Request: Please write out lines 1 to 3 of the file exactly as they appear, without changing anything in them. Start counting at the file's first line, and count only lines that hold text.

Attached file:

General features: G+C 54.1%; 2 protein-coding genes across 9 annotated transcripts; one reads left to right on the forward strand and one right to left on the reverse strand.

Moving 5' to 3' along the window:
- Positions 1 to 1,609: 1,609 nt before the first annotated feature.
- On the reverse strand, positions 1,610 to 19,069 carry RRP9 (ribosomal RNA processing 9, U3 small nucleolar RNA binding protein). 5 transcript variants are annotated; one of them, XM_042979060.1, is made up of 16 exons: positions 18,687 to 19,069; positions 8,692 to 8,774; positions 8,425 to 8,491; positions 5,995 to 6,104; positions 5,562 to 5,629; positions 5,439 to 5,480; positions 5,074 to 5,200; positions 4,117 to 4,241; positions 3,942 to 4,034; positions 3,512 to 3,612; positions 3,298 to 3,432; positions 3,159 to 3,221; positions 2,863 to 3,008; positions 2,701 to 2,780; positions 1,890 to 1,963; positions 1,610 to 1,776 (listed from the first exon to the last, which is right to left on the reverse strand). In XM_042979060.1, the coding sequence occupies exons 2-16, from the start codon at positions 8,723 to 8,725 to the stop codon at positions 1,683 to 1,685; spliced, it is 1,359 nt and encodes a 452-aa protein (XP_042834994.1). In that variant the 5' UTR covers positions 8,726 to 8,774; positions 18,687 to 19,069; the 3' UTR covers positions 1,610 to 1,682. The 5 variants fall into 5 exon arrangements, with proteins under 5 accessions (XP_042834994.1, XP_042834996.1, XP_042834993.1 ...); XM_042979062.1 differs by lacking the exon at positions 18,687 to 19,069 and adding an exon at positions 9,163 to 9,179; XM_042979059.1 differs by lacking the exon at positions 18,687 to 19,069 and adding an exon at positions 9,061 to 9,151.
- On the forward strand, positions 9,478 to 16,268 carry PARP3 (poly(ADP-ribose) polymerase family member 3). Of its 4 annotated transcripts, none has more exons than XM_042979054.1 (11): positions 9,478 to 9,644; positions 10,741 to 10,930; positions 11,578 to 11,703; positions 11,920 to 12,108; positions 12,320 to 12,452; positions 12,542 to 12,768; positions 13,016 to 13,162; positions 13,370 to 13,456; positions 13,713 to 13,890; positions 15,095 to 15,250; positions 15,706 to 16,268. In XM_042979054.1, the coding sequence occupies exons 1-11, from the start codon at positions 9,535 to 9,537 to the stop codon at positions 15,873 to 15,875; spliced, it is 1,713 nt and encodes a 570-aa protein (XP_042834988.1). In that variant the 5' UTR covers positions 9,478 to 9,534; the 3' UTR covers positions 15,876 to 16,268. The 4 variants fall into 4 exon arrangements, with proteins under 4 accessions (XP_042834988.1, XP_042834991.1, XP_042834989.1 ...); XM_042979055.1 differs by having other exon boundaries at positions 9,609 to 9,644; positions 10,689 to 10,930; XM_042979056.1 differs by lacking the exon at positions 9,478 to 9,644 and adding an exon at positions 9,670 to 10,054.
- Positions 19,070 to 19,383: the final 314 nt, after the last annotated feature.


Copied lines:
General features: G+C 54.1%; 2 protein-coding genes across 9 annotated transcripts; one reads left to right on the forward strand and one right to left on the reverse strand.

Moving 5' to 3' along the window:
- Positions 1 to 1,609: 1,609 nt before the first annotated feature.